Deb: My recommendation, if you’re doing it with a kinesthetic child, is don’t use the app. I think you can. I think you could get some benefit. But I think they get more benefit actually manipulating the tiles. So that will be my recommendation, but you’ve got both options.
Hope: The other one in language arts is Spelling You See which covers all kinds of learning styles. For the auditory learner it’s the dictation. For the visual learner it’s where they’re circling the letter combinations and color coding on the passage. Then, for the kinesthetic learner it’s all of the actual writing it out.
Deb: Thinking skills is really where we shine in a lot of ways. When some people think thinking skills they think just workbooks. We’ve got some amazing workbooks that we have carried since you were little and they’re just great. But some kids are going to learn better hands-on. That’s where something like the Smart Games comes into effect. Starting from preschool through 12th grade we include some kind of hands-on way to learn the thinking skills. Show us.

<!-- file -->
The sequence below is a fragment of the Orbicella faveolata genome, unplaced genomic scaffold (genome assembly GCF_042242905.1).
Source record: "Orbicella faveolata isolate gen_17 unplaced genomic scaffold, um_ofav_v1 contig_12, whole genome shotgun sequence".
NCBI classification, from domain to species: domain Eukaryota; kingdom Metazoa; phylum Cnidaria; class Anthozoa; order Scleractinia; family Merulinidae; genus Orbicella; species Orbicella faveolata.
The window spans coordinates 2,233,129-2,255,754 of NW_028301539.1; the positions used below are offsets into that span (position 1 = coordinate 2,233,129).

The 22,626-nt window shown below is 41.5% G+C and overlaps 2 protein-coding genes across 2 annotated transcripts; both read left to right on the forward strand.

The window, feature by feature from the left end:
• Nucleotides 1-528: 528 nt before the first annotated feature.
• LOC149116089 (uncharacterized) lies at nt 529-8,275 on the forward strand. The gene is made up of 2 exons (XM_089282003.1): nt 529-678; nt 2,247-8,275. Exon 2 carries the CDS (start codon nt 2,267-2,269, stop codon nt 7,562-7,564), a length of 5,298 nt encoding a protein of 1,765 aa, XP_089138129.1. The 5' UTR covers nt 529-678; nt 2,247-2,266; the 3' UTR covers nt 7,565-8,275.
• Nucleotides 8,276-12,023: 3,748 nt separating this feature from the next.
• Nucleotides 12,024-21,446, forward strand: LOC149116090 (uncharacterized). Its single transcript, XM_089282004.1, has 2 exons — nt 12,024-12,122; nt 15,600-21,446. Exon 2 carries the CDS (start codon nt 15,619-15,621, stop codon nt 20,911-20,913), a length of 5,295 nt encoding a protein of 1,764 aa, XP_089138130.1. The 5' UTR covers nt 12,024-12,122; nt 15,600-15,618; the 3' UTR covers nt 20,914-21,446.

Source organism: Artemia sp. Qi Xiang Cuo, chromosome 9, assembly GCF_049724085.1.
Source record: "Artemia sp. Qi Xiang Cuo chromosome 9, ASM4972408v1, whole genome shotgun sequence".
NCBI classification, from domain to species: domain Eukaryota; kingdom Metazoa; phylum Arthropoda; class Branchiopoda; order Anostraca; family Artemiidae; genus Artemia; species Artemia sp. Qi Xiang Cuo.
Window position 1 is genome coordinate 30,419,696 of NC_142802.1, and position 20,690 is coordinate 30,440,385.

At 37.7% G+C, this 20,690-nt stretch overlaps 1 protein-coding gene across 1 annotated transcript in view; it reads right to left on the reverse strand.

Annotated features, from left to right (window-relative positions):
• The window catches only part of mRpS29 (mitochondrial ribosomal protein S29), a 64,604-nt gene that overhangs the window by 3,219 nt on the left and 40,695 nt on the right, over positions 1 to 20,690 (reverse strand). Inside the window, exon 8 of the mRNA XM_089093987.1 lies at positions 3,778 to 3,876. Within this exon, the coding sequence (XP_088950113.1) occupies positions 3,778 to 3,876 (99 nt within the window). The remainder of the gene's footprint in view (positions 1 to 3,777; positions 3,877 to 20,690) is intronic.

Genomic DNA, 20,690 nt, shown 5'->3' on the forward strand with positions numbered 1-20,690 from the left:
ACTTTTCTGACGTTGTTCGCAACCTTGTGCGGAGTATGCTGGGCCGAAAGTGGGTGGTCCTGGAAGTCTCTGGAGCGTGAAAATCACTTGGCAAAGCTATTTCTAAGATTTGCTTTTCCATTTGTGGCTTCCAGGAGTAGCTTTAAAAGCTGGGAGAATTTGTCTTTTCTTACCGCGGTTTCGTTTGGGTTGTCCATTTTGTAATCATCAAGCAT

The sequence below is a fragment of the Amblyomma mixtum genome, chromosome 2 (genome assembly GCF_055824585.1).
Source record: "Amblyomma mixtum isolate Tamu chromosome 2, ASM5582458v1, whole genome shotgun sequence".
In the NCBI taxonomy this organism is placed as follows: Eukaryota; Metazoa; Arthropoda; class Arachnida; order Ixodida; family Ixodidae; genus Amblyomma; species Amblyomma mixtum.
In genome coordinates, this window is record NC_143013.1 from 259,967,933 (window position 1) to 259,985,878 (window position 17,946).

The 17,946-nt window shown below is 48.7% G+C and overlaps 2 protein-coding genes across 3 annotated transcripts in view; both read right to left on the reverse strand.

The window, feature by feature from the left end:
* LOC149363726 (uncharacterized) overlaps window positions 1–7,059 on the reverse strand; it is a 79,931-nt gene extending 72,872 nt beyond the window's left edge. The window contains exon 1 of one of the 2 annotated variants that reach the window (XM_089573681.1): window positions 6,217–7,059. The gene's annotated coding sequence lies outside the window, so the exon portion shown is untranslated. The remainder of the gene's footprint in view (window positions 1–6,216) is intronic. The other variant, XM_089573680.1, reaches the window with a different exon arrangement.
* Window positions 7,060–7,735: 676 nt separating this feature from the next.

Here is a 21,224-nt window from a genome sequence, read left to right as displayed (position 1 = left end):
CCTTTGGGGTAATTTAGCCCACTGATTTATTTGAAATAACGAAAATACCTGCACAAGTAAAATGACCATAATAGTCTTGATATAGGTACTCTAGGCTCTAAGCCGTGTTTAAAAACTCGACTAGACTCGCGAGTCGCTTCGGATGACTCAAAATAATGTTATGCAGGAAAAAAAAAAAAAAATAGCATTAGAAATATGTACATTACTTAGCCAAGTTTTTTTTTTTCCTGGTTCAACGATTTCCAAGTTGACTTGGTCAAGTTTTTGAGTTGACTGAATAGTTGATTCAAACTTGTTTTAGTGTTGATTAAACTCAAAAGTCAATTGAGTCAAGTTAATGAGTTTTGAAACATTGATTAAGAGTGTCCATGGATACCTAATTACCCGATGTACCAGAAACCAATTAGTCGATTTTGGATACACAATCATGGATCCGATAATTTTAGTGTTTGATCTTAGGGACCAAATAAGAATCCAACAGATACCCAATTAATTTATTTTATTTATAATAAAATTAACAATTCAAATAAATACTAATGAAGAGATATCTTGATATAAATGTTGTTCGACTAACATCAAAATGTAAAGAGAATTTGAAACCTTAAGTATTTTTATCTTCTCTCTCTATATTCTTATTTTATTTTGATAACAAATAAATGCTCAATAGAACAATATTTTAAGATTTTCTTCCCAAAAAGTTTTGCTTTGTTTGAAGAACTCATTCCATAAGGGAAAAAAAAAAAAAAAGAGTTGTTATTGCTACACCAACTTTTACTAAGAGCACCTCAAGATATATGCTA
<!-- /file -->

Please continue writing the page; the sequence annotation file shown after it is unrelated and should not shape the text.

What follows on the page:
Hope: For example, Three Little Piggies here. You’ve got the board and you’ve got the booklet with the challenges and the solutions. You’re going to set up the board. You’ll be using these houses on this challenge to cover the pigs up to protect them from the wolf.
Deb: We have different things like Colorku which is a Sudoku with colored marbles.
Hope: We’ve got Smart Cookies where your child is using logic to deduce where each cookie goes on the cookie tray. Then clues become more abstract and there’s more of that critical thinking / logic as they’re figuring out where to put the cookie on the tray.
Deb: We have bambinoLUK and miniLUK that are imported from Europe that are a great hands-on way to teach a number of thinking skills.